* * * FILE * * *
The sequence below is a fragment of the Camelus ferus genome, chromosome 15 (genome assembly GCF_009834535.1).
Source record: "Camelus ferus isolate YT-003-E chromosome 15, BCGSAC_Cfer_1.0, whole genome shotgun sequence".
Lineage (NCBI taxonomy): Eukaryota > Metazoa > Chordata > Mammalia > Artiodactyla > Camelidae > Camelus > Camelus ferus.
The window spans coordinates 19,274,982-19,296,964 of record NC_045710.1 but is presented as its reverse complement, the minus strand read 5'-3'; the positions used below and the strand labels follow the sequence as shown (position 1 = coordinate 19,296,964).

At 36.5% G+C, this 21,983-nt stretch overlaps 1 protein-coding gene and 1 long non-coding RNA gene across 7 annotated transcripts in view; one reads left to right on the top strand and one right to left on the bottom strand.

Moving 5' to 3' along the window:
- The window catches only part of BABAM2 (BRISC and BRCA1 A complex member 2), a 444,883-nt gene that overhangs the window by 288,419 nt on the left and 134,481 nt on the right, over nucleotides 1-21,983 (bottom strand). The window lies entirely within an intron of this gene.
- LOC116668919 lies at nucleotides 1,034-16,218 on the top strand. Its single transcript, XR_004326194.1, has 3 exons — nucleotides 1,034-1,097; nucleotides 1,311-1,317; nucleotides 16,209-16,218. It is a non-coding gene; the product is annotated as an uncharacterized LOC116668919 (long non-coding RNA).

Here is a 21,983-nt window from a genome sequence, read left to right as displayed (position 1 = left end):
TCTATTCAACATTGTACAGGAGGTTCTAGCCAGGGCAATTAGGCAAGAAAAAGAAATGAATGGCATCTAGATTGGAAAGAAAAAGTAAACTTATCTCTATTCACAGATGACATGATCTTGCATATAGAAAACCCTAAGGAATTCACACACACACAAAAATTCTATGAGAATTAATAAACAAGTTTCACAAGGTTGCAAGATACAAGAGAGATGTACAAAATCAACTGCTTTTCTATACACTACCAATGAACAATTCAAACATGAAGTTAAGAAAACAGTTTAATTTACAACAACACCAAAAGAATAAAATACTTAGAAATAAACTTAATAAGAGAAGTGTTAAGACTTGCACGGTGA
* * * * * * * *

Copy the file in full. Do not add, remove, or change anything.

The sequence below is a fragment of the Camelus ferus genome, chromosome 15 (genome assembly GCF_009834535.1).
Source record: "Camelus ferus isolate YT-003-E chromosome 15, BCGSAC_Cfer_1.0, whole genome shotgun sequence".
Lineage (NCBI taxonomy): Eukaryota > Metazoa > Chordata > Mammalia > Artiodactyla > Camelidae > Camelus > Camelus ferus.
The window spans coordinates 19,274,982-19,296,964 of record NC_045710.1 but is presented as its reverse complement, the minus strand read 5'-3'; the positions used below and the strand labels follow the sequence as shown (position 1 = coordinate 19,296,964).

At 36.5% G+C, this 21,983-nt stretch overlaps 1 protein-coding gene and 1 long non-coding RNA gene across 7 annotated transcripts in view; one reads left to right on the top strand and one right to left on the bottom strand.

Moving 5' to 3' along the window:
- The window catches only part of BABAM2 (BRISC and BRCA1 A complex member 2), a 444,883-nt gene that overhangs the window by 288,419 nt on the left and 134,481 nt on the right, over nucleotides 1-21,983 (bottom strand). The window lies entirely within an intron of this gene.
- LOC116668919 lies at nucleotides 1,034-16,218 on the top strand. Its single transcript, XR_004326194.1, has 3 exons — nucleotides 1,034-1,097; nucleotides 1,311-1,317; nucleotides 16,209-16,218. It is a non-coding gene; the product is annotated as an uncharacterized LOC116668919 (long non-coding RNA).

Here is a 21,983-nt window from a genome sequence, read left to right as displayed (position 1 = left end):
TCTATTCAACATTGTACAGGAGGTTCTAGCCAGGGCAATTAGGCAAGAAAAAGAAATGAATGGCATCTAGATTGGAAAGAAAAAGTAAACTTATCTCTATTCACAGATGACATGATCTTGCATATAGAAAACCCTAAGGAATTCACACACACACAAAAATTCTATGAGAATTAATAAACAAGTTTCACAAGGTTGCAAGATACAAGAGAGATGTACAAAATCAACTGCTTTTCTATACACTACCAATGAACAATTCAAACATGAAGTTAAGAAAACAGTTTAATTTACAACAACACCAAAAGAATAAAATACTTAGAAATAAACTTAATAAGAGAAGTGTTAAGACTTGCACGGTGA